Most pregnant women experience “morning sickness,” the nausea and vomiting associated with the surge of hormones during the first trimester, or the first 12 weeks. For a small number of women, the nausea and vomiting is persistent and severe. This is called hypermesis gravidarum (HG) – the same condition Kate Middleton, the Duchess of Cambridge, is facing.

A diagnosis of acute morning sickness can have serious consequences for both mom and baby:
• Severe dehydration
• Electrolyte imbalance
• Malnutrition
• Weight loss
• Light headedness

Because HG limits the intake of food and fluids needed for a healthy pregnancy, obstetricians treat the condition with IV fluids and medications that can help ease the intense nausea. HG often lasts up to 20 weeks, but can continue through an entire pregnancy.

For HG and more typical morning sickness, a few lifestyle changes may also help:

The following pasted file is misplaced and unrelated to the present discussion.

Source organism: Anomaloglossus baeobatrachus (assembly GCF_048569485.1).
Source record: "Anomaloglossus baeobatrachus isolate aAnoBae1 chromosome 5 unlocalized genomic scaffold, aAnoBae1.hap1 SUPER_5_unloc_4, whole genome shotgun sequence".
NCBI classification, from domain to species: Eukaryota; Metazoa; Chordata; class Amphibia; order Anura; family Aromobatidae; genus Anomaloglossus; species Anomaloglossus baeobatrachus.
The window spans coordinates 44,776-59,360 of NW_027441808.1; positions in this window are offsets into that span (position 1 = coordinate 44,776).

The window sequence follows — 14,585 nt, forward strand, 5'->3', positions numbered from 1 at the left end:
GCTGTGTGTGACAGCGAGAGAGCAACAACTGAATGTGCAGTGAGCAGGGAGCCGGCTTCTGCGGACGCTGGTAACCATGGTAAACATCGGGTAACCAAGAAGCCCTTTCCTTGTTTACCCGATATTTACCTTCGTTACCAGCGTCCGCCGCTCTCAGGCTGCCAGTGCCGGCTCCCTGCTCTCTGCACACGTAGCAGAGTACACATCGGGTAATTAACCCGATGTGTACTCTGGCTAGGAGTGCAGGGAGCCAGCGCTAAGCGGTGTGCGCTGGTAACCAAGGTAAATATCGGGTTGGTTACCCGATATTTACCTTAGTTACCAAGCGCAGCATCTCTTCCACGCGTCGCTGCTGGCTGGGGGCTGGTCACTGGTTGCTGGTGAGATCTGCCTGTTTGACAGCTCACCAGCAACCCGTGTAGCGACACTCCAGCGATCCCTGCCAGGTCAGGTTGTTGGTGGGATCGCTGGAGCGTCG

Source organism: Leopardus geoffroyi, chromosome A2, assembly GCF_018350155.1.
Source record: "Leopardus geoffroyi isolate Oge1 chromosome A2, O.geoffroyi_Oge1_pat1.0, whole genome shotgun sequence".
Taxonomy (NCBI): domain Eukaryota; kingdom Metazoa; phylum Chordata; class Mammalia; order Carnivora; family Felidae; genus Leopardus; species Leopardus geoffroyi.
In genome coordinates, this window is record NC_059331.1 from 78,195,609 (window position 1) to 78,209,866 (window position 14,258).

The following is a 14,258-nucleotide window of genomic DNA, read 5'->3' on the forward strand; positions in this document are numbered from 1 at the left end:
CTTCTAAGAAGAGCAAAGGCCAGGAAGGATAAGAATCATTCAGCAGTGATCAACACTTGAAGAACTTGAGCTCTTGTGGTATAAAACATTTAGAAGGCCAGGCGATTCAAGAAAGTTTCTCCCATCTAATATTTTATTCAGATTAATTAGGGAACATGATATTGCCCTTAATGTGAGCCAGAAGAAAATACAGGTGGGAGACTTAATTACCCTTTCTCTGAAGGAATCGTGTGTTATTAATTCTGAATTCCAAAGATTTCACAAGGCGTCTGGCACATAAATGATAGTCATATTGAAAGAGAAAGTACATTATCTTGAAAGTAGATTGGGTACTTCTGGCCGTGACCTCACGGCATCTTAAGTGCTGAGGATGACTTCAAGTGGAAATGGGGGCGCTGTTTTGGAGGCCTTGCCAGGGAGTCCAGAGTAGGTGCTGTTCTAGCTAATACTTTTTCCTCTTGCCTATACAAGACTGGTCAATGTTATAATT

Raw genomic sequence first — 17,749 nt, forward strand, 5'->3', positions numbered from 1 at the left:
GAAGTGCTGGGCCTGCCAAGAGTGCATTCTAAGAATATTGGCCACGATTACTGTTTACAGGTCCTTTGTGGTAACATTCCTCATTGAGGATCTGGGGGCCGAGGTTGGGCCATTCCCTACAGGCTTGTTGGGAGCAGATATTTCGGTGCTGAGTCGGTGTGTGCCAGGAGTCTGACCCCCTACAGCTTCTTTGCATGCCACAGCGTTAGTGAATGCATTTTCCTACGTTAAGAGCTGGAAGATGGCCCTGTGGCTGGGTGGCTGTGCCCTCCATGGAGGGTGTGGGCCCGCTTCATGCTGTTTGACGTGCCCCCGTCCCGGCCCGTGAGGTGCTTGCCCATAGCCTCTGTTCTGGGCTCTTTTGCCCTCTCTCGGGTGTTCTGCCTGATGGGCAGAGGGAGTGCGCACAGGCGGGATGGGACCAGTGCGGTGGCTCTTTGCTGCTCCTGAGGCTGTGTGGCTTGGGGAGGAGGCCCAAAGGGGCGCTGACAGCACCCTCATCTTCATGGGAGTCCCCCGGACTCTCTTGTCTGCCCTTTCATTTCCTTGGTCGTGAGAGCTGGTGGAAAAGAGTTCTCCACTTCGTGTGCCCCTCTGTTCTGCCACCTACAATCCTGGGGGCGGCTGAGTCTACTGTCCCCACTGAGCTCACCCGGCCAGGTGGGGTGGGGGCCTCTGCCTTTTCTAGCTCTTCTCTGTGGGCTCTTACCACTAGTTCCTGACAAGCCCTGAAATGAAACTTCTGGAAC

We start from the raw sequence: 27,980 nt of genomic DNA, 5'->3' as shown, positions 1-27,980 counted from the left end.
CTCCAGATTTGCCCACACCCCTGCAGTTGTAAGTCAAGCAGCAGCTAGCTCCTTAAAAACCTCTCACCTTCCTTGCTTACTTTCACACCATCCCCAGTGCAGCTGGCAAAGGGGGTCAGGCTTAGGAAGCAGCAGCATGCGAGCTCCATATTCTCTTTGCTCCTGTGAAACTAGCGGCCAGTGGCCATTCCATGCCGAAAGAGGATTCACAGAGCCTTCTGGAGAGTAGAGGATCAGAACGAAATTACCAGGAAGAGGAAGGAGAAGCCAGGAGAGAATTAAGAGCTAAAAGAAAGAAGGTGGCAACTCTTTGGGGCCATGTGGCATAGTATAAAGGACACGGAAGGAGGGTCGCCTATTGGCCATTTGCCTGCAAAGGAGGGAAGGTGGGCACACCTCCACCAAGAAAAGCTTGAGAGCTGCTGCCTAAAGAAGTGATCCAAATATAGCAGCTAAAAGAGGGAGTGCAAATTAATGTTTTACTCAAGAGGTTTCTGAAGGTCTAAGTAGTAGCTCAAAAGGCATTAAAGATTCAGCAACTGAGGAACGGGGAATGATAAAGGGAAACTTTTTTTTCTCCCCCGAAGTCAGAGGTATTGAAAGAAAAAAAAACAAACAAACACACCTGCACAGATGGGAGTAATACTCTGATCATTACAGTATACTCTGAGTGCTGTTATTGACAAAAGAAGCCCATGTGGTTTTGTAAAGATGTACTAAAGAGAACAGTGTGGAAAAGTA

• Eating small, frequent meals – include dry foods, like crackers
• Staying well-hydrated – try water, seltzer or ginger ale
• Vitamin B6 – medical experts suggest less than 100 mg daily ( this also includes the amount in pre-natal vitamins)

Pregnant or thinking about becoming pregnant? Connect with the Birth Advisor at Adventist HealthCare Shady Grove Medical Center for free guidance from an experienced labor and delivery nurse.

For more info, check out this video from 9 News Now  featuring Shady Grove Adventist Hospital Obstetrician, Dr. Sheri Hamersley.